The exposure of hostile motivation of a witness in testifying is a proper and important function of the constitutionally protected right of cross-examination. Davis v. Alaska, 415 U.S. 308 (1974).  Such cross examination may concern any matter that goes to explain, modify, discredit, or destroy the testimony of the witness. People v. Aughinbaugh, 36 Ill.2d 320, 223 N.E. 2d 117 (1964). The jury is entitled to the details of the theory of defense so it can make an informed judgment, and thus the right to cross-examine is satisfied when counsel is permitted to expose to the jury the facts from which jurors, as the sole triers of fact and credibility, could appropriately draw inferences relating to the reliability of the witness. Davis, 415 U.S. at 318.

A defendant’s opportunity to cross-examine the biases and motives of the arresting officer should not be limited. Limitation of a defendant’s cross-examination of the bias or motive of a witness may violate a defendant’s constitutional right to confront the witnesses against him and therefore, a trial court should be unwilling to grant a motion in limine brought by the State if the result will be, for all practical purposes, an evisceration of the defendant’s theory of the case. People v. Prevo, 302 Ill.App.3d 1038, 1050 (1999). The test is whether limitation on cross-examination created a substantial danger of prejudice by denying defendant his right to test the truth of the testimony. People v. Harris, 123 Ill.2d 113,145 (1988).  When applying the aforementioned test, a substantial danger of prejudice would be created were the Court to deny defendant the opportunity to test the truth of the arresting officers.

In resolving issues of credibility, the testimony of a police officer should be evaluated by the trier of fact in the same manner that the testimony of any witness is evaluated. A witness is not more or less credibly simply because that person is a police officer. However, the right to witness confrontation is satisfied only when counsel is permitted to expose to the jury facts from which jurors can draw inferences relating to the credibility of the witness. Davis, 415 U.S. at 318. Restrictions on defendant’s cross-examination of the officers in this matter would deny the defendant his right to test the truth of the officers’ testimony. The truth of what happened on the date of an alleged offense is a fact question. In order to assist the trier of fact in making this determination, the nature of the relationship between the defendant and the arresting officers is critical. These arguments can support a defendant’s request that a court find relevant subpoenaed disciplinary records of arresting officers.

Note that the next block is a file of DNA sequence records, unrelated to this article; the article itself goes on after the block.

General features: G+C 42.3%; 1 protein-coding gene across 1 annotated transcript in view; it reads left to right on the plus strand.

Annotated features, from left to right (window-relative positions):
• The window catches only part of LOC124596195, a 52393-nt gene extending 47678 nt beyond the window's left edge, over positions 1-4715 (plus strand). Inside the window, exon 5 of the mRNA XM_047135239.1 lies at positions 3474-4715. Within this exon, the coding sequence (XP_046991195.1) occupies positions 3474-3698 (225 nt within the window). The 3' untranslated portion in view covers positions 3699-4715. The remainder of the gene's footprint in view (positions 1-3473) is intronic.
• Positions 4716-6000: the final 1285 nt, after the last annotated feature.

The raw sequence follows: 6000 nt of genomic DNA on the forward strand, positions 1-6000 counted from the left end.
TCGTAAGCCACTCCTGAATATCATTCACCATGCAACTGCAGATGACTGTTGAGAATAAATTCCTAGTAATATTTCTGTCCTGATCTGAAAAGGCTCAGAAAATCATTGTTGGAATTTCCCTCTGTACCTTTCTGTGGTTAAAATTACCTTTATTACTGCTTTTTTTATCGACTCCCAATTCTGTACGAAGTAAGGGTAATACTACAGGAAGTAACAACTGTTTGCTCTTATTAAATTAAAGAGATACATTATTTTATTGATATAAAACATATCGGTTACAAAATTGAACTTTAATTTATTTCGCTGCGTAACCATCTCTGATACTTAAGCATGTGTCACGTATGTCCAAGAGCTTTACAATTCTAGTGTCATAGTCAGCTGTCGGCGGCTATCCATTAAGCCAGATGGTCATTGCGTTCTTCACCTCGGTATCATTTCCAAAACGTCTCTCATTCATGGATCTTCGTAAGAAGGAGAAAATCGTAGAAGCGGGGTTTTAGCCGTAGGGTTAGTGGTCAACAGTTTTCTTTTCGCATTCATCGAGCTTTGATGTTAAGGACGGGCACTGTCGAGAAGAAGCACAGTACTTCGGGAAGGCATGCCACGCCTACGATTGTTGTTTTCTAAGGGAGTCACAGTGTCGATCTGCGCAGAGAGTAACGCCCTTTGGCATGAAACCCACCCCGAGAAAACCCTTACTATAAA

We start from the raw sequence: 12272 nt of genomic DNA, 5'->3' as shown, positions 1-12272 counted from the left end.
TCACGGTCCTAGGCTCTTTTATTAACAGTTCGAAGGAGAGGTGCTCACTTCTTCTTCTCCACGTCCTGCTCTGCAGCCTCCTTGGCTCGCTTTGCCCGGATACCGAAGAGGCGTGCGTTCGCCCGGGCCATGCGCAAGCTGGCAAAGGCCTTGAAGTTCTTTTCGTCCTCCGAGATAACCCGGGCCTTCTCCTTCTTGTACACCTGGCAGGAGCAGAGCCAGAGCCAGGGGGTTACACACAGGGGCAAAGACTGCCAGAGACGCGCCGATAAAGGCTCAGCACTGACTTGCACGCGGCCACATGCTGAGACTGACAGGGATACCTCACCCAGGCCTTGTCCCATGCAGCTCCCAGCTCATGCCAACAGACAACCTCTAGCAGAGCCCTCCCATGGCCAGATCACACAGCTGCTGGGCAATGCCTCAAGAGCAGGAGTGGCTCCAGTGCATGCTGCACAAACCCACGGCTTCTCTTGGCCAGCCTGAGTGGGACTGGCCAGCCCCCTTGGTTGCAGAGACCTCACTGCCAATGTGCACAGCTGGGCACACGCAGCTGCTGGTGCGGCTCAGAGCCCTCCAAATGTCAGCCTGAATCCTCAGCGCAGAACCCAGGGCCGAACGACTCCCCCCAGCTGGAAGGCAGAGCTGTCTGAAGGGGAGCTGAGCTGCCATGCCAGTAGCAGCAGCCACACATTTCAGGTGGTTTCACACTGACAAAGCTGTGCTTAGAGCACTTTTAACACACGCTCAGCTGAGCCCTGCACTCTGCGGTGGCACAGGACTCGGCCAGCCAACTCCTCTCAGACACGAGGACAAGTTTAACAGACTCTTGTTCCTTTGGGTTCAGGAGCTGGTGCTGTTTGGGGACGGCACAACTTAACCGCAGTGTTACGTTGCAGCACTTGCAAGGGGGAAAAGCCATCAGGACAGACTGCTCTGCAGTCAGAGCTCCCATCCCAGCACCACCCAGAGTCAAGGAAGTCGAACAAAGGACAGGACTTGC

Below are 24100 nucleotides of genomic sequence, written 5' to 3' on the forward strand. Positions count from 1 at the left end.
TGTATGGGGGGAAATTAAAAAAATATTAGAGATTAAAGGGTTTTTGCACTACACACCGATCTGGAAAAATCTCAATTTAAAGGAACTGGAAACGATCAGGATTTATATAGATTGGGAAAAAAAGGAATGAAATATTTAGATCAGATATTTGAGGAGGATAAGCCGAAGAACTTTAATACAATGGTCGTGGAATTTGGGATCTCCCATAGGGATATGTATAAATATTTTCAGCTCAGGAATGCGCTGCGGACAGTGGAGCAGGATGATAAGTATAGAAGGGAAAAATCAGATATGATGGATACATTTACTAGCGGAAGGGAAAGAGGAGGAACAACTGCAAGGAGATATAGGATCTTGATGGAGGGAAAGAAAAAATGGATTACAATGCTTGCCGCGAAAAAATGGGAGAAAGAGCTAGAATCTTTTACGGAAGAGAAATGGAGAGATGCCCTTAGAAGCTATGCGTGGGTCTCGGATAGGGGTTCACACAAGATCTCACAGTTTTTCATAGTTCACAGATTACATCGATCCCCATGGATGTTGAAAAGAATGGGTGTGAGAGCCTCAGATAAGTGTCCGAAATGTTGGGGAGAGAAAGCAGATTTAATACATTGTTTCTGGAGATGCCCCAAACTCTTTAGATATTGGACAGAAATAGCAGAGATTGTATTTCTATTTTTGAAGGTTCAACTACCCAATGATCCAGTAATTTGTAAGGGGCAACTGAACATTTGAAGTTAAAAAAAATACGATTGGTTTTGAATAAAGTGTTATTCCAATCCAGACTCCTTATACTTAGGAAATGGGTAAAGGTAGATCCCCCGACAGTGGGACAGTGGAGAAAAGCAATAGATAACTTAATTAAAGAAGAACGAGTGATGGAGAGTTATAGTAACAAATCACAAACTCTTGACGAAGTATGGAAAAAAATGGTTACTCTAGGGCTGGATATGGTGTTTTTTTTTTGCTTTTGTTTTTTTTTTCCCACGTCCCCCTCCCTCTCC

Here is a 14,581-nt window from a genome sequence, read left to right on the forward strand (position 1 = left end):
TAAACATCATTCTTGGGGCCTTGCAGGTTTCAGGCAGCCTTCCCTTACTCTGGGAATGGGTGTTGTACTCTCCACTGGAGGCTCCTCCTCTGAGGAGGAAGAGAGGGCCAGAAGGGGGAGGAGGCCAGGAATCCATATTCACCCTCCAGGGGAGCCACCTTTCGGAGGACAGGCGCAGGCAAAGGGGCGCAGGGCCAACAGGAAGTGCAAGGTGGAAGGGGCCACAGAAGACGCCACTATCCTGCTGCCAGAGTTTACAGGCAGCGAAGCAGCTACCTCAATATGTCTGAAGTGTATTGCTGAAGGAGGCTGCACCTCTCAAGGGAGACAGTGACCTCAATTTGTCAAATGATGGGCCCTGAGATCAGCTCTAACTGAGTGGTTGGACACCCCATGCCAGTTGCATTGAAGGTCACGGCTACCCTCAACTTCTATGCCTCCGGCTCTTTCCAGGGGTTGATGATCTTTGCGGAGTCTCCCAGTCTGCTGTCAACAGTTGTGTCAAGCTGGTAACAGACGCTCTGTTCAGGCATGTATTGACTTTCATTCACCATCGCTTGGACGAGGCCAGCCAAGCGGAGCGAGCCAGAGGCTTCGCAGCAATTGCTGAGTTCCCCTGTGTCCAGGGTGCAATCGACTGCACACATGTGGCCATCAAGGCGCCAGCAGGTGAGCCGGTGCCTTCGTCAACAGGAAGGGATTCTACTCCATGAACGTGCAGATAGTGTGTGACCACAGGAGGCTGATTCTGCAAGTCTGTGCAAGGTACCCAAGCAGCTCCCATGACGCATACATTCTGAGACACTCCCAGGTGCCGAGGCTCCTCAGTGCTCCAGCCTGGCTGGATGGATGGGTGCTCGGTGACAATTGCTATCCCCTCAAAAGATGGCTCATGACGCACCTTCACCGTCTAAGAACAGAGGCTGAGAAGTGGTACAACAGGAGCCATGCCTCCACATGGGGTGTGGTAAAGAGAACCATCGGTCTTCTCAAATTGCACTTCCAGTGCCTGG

If these issues apply to your situation, please contact John McNamara for help.


March 30, 2012

Often times, a police officer seeks to justify the stop and search of a defendant by characterizing a neighborhood or area as “high crime.” The officer’s characterization of the area as “high crime” requires careful examination, which issue was recently explored in the 1st District case of People v. Harris, 2011 IL App. (1st) 103382 (No. 1-10-3382)(September 2, 2011). In Harris, the Court looked to U.S. v. Montero-Comargo, 208 F.3d 1122 (9th Cir. 2000), for the proposition that the police characterization of an area as “high crime” requires careful examination because it can easily serve as a proxy for race and ethnicity. The Court identified the following factors as relevant to the evaluation of whether the State has sufficiently established that the location is a high-crime area for Terry purposes: (1) whether there is a nexus between the type of crime most prevalent or common in the area and the type of crime suspected in the stop at issue; (2) whether the geographic boundaries of the area are limited; and (3) whether there is a temporal proximity between the evidence of heightened criminal activity and the date of the stop at issue.  A motion to quash arrest and suppress evidence should be granted if the State fails to present detailed evidence concerning the level of crime in the area where defendant was stopped, including timing, frequency, and the specifics of a location.  Relevant issues include whether the police were responding to any calls or reports and whether the boundaries of the area were well-defined. If those specifics are lacking, the stop and seizure of a defendant cannot be considered a lawful Terry stop and a defendant’s motion to quash arrest and suppress evidence should be granted.